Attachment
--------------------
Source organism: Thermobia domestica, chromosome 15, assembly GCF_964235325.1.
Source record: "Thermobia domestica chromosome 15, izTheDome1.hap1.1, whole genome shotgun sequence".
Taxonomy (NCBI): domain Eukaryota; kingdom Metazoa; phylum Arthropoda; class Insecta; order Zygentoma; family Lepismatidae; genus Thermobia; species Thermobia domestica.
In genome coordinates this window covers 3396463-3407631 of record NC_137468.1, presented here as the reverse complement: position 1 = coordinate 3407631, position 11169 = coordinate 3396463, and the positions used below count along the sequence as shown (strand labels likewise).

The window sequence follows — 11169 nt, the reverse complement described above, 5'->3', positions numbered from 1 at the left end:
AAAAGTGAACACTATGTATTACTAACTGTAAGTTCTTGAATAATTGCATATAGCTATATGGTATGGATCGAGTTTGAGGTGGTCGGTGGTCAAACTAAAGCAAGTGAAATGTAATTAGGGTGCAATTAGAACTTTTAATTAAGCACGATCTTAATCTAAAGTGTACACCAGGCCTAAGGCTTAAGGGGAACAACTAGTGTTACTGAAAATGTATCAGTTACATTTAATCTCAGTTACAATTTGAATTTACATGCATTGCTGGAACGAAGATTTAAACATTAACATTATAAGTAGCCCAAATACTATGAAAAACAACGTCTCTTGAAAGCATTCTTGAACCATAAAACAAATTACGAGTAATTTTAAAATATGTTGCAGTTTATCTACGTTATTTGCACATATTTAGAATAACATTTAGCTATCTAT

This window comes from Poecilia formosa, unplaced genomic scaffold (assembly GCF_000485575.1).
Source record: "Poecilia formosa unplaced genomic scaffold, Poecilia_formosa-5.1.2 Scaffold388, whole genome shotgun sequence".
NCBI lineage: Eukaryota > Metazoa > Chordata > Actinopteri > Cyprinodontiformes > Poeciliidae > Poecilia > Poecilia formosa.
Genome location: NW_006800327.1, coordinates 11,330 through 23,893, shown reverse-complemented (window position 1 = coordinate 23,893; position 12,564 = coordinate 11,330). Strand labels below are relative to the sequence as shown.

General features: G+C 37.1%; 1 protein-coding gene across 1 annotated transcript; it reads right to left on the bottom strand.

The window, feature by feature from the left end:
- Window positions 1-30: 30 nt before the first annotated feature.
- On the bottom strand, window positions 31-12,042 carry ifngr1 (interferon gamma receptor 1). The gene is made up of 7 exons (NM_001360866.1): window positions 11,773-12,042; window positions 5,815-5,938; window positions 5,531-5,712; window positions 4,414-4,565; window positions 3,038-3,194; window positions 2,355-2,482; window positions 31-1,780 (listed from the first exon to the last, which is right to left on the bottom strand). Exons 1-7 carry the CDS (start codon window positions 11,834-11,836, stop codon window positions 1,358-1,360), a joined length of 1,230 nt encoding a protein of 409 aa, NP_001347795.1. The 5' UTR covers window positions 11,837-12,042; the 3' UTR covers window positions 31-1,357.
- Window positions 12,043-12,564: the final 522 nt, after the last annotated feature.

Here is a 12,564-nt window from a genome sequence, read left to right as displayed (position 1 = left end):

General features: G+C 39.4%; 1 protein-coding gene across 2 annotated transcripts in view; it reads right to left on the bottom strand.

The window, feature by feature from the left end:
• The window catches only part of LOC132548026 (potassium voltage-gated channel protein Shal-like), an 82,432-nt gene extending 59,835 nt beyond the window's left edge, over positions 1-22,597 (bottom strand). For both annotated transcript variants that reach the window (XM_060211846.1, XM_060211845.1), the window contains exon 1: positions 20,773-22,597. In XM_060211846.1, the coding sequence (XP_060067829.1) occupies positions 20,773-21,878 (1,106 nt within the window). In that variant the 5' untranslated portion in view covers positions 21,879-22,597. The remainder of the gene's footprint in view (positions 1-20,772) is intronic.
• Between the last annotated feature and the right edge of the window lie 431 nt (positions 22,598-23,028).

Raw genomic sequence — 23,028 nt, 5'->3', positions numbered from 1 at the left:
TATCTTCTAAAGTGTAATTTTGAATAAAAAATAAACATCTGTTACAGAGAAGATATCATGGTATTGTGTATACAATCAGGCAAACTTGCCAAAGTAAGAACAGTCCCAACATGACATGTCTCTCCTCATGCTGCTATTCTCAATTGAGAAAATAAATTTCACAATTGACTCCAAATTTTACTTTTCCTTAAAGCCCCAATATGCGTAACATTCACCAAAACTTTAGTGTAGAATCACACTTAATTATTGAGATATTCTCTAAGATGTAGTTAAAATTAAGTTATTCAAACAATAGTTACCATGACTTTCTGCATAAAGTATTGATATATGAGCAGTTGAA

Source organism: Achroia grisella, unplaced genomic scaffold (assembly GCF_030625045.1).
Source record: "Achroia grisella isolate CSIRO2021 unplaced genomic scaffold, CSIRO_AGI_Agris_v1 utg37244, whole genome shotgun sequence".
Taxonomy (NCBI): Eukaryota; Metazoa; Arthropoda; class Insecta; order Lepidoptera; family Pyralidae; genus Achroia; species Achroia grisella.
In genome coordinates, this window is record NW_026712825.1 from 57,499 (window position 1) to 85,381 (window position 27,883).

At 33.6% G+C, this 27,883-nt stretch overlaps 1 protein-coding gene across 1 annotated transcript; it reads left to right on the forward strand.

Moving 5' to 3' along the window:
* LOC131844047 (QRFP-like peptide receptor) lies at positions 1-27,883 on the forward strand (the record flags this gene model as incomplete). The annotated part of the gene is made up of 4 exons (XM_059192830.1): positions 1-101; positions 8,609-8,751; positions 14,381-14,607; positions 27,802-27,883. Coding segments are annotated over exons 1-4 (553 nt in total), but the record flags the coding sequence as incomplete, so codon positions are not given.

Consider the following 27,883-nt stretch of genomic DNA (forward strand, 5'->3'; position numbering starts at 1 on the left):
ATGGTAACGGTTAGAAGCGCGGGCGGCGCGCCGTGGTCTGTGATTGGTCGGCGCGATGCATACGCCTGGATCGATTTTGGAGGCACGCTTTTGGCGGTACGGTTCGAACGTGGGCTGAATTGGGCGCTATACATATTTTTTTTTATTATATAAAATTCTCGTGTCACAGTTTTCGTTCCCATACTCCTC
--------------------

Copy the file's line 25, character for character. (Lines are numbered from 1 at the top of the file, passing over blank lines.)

Taxonomy (NCBI): Eukaryota; Metazoa; Arthropoda; class Insecta; order Lepidoptera; family Pyralidae; genus Achroia; species Achroia grisella.